Essential Role of the Glycosyltransferase Sxc/Ogt in Polycomb Repression

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Science  03 Jul 2009:
Vol. 325, Issue 5936, pp. 93-96
DOI: 10.1126/science.1169727


Polycomb group proteins are conserved transcriptional repressors that control animal and plant development. Here, we found that the Drosophila Polycomb group gene super sex combs (sxc) encodes Ogt, the highly conserved glycosyltransferase that catalyzes the addition of N-acetylglucosamine (GlcNAc) to proteins in animals and plants. Genome-wide profiling in Drosophila revealed that GlcNAc-modified proteins are highly enriched at Polycomb response elements. Among different Polycomb group proteins, Polyhomeotic is glycosylated by Sxc/Ogt in vivo. sxc/Ogt–null mutants lacked O-linked GlcNAcylation and failed to maintain Polycomb transcriptional repression even though Polycomb group protein complexes were bound at their target sites. Polycomb repression appears to be a critical function of Sxc/Ogt in Drosophila and may be mediated by the glycosylation of Polyhomeotic.

The Drosophila gene super sex combs (sxc) was originally identified because mutations in this gene caused lethality at the pupal stage and homeotic transformations of multiple body segments into segments normally present in more posterior body regions (1). This phenotype suggested that multiple homeotic (HOX) genes were expressed outside of their normal expression domains, and the HOX gene Ultrabithorax (Ubx) was indeed misexpressed in sxc mutant larvae (2). Consequently, sxc was classified as a Polycomb group (PcG) gene. To explore the role of sxc in PcG repression, we stained larvae that were transheterozygous for two different sxc-null mutations with antibodies against the protein products of the PcG target genes Ubx, Abdominal-B (Abd-B), Sex combs reduced (Scr), engrailed (en), Distal-less (Dll), and teashirt (tsh). Each of these genes was expressed outside of its normal expression domain (fig. S1). sxc is thus needed for repression of multiple PcG target genes in Drosophila larvae.

We fine-mapped the sxc gene to a 160-kb genomic interval (3). Sequencing candidate open reading frames in genomic DNA from sxc mutants (3) revealed that sxc1, sxc4, sxc5, and sxc7 each had individual base changes in the open reading frame of CG10392 that changed an amino-acid codon into a premature termination codon or a codon for a different amino acid (Fig. 1A). In sxc6, a point mutation destroys the splice acceptor site in the fourth intron of CG10392 (Fig. 1A). CG10392 encodes O-linked N-acetylglucosamine (O-GlcNAc) transferase (Ogt), the enzyme that catalyzes addition of GlcNAc to serine or threonine residues of a broad range of nuclear and cytosolic proteins in animals and plants (4, 5). The molecular lesions in five different sxc alleles therefore identified sxc as the gene that encodes Ogt, and in the following we call this gene sxc/Ogt. We next analyzed the Ogt protein in extracts from sxc mutant larvae with an antibody to Ogt. No Ogt protein was detected in sxc3, sxc6, or sxc7 mutants, suggesting that these are protein-null mutations (Fig. 1B). OgtN948I (the mutant Ogt protein encoded by sxc4) and OgtΔ1031-1059 (the C-terminally truncated Ogt protein encoded by sxc5) were both expressed as stable polypeptides in mutant larvae (Fig. 1B). The phenotype of sxc4 and sxc5 mutants is as severe as that of the protein null mutants sxc3, sxc6, or sxc7 (13). The expressed OgtΔ1031-1059 and OgtN948I proteins, containing lesions predicted to affect the fold of the glycosyltransferase domain (6, 7), therefore seem to be completely nonfunctional. An intact glycosyltransferase domain in Ogt is thus critical for Polycomb repression.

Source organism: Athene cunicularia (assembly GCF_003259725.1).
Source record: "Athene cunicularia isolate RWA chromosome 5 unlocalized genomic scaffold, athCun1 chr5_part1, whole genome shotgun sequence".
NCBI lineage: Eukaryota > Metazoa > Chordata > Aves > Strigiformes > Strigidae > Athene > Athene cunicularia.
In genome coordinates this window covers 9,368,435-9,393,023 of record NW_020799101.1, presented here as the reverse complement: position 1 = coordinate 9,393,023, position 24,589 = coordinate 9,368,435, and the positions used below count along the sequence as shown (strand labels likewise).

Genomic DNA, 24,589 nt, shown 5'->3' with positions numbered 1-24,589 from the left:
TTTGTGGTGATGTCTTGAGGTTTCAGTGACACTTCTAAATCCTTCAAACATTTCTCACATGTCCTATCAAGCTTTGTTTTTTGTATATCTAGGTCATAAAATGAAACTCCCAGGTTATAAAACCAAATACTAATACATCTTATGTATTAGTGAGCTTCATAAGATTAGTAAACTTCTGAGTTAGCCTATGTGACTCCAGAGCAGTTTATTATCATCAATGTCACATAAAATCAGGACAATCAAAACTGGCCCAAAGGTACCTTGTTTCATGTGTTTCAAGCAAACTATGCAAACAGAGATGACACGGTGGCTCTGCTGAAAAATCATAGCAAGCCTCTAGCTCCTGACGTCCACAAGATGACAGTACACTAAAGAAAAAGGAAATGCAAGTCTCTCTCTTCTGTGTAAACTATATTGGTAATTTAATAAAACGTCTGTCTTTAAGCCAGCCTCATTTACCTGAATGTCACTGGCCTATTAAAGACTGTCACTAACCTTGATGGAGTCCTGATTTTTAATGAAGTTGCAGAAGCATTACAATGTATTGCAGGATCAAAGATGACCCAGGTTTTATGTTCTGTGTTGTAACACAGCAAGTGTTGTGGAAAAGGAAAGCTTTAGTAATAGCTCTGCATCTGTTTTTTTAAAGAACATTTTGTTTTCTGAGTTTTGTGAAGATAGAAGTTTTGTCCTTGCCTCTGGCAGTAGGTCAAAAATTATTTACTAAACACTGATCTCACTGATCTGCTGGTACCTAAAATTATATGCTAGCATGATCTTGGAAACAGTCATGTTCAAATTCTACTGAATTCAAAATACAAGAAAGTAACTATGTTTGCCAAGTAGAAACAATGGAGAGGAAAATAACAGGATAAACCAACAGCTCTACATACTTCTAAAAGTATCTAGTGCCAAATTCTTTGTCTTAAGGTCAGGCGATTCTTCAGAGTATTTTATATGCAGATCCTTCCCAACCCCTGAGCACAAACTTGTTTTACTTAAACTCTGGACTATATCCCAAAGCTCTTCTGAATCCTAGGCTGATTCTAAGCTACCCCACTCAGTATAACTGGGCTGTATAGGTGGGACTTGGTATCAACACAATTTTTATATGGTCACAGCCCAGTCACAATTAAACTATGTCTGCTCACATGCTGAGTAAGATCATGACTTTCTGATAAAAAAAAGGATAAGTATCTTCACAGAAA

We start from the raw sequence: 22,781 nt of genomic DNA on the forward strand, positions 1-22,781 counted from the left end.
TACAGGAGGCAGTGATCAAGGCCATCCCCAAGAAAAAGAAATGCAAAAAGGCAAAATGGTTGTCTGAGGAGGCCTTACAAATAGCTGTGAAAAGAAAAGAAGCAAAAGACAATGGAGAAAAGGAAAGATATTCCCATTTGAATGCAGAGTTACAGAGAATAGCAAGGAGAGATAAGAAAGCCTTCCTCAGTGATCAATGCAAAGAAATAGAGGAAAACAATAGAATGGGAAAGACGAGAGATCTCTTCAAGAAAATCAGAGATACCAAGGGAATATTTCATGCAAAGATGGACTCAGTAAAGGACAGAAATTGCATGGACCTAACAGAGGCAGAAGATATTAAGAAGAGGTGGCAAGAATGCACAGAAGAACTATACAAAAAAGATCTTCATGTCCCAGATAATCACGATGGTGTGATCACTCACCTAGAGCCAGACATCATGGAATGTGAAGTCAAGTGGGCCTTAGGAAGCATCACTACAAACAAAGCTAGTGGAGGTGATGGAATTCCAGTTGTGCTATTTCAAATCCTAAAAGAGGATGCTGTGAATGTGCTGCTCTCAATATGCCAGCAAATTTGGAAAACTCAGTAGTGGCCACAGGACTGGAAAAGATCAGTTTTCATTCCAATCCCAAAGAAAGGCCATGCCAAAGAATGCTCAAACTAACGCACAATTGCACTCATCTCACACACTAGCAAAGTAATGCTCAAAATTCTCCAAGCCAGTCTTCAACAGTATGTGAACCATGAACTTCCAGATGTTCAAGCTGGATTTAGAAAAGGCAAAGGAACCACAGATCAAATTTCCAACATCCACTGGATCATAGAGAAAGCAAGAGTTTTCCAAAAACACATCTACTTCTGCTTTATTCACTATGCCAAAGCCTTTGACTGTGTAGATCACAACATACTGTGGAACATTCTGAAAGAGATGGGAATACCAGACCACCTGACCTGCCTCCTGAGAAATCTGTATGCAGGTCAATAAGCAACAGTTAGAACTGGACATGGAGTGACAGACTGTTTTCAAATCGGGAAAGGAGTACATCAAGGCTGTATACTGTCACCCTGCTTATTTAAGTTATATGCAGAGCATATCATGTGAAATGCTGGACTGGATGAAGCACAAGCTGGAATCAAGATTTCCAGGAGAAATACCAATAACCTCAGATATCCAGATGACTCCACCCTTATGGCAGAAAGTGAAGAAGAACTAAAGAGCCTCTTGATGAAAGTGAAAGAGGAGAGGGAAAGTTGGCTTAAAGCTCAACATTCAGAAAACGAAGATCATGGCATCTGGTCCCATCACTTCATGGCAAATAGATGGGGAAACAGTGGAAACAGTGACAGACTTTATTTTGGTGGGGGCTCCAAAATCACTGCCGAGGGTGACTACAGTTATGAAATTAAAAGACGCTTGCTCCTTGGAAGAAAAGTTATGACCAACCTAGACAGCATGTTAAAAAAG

Fig. 1

Molecular characterization of the Drosophila PcG gene sxc/Ogt. (A) Structure of the Sxc/Ogt protein and lesions in sxc mutant alleles. The 13 tetratrico peptide repeats and the bipartite glycosyltransferase domain composed of CDI and CDII, also called N- and C-terminal GT-B subdomains (6, 7), are shown as white, gray, and black boxes, respectively. Base substitutions in sxc mutant alleles are indicated. OgtΔ1031-1059, encoded by sxc5, lacks the C-terminal helix (gray box) that forms part of the CDI domain. Asn948, mutated in sxc4, is conserved in fly, worm, mouse, and human Ogt. (B) Detection of Sxc/Ogt protein in wild-type (wt) and sxc mutant larvae. Immunoblot of imaginal disc extracts from third instar larvae of the indicated genotype, probed with antibodies to human Ogt (top) and α-tubulin (bottom) is shown. The 80-kD protein (asterisk) is a truncated protein encoded by sxc1. The viable allele sxc2 expresses a full-length protein (3). Lack of functional Ogt in sxc7/sxc1 mutants is further supported by the loss of O-GlcNAcylation on nucleoporins (fig. S6).